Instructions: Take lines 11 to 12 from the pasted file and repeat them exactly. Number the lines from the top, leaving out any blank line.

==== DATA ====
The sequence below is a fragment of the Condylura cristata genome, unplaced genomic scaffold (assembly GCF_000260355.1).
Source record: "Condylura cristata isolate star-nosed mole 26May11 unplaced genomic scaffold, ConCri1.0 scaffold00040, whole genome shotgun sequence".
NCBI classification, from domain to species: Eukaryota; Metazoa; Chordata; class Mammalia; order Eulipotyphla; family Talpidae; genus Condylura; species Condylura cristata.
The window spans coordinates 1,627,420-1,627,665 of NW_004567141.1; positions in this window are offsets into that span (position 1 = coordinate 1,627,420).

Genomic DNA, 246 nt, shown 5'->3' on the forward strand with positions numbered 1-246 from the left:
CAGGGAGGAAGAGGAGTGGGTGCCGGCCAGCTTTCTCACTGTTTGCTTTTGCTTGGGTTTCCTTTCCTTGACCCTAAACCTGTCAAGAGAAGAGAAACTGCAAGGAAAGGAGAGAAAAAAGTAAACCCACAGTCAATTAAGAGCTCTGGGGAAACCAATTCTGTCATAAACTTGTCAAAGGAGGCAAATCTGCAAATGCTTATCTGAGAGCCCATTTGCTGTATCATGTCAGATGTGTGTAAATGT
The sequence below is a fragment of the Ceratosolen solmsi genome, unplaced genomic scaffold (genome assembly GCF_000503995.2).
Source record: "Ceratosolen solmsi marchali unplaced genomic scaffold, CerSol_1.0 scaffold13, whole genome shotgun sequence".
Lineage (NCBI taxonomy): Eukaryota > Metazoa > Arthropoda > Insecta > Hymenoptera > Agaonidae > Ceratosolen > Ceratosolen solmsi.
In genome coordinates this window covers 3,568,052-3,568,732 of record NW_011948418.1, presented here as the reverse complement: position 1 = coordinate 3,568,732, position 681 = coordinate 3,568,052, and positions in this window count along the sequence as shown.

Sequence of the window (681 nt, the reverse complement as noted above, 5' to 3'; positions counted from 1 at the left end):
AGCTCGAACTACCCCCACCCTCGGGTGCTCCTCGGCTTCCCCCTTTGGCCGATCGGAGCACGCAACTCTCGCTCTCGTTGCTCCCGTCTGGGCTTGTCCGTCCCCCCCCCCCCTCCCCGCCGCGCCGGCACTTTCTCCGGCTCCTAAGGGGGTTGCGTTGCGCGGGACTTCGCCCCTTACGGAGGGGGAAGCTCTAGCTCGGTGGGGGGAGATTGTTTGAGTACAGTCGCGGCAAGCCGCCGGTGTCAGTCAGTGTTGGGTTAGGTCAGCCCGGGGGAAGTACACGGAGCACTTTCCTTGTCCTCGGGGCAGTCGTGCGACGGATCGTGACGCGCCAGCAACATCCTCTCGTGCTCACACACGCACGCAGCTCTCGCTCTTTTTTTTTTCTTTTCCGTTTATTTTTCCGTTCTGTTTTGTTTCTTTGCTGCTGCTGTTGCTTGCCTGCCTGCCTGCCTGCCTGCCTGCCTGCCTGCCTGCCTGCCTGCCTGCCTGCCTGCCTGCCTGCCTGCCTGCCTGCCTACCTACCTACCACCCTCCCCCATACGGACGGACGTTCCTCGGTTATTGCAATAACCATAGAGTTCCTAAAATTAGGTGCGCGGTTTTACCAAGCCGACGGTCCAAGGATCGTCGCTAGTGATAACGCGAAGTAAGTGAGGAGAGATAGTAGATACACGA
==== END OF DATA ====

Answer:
Sequence of the window (681 nt, the reverse complement as noted above, 5' to 3'; positions counted from 1 at the left end):
AGCTCGAACTACCCCCACCCTCGGGTGCTCCTCGGCTTCCCCCTTTGGCCGATCGGAGCACGCAACTCTCGCTCTCGTTGCTCCCGTCTGGGCTTGTCCGTCCCCCCCCCCCCTCCCCGCCGCGCCGGCACTTTCTCCGGCTCCTAAGGGGGTTGCGTTGCGCGGGACTTCGCCCCTTACGGAGGGGGAAGCTCTAGCTCGGTGGGGGGAGATTGTTTGAGTACAGTCGCGGCAAGCCGCCGGTGTCAGTCAGTGTTGGGTTAGGTCAGCCCGGGGGAAGTACACGGAGCACTTTCCTTGTCCTCGGGGCAGTCGTGCGACGGATCGTGACGCGCCAGCAACATCCTCTCGTGCTCACACACGCACGCAGCTCTCGCTCTTTTTTTTTTCTTTTCCGTTTATTTTTCCGTTCTGTTTTGTTTCTTTGCTGCTGCTGTTGCTTGCCTGCCTGCCTGCCTGCCTGCCTGCCTGCCTGCCTGCCTGCCTGCCTGCCTGCCTGCCTGCCTGCCTGCCTGCCTGCCTACCTACCTACCACCCTCCCCCATACGGACGGACGTTCCTCGGTTATTGCAATAACCATAGAGTTCCTAAAATTAGGTGCGCGGTTTTACCAAGCCGACGGTCCAAGGATCGTCGCTAGTGATAACGCGAAGTAAGTGAGGAGAGATAGTAGATACACGA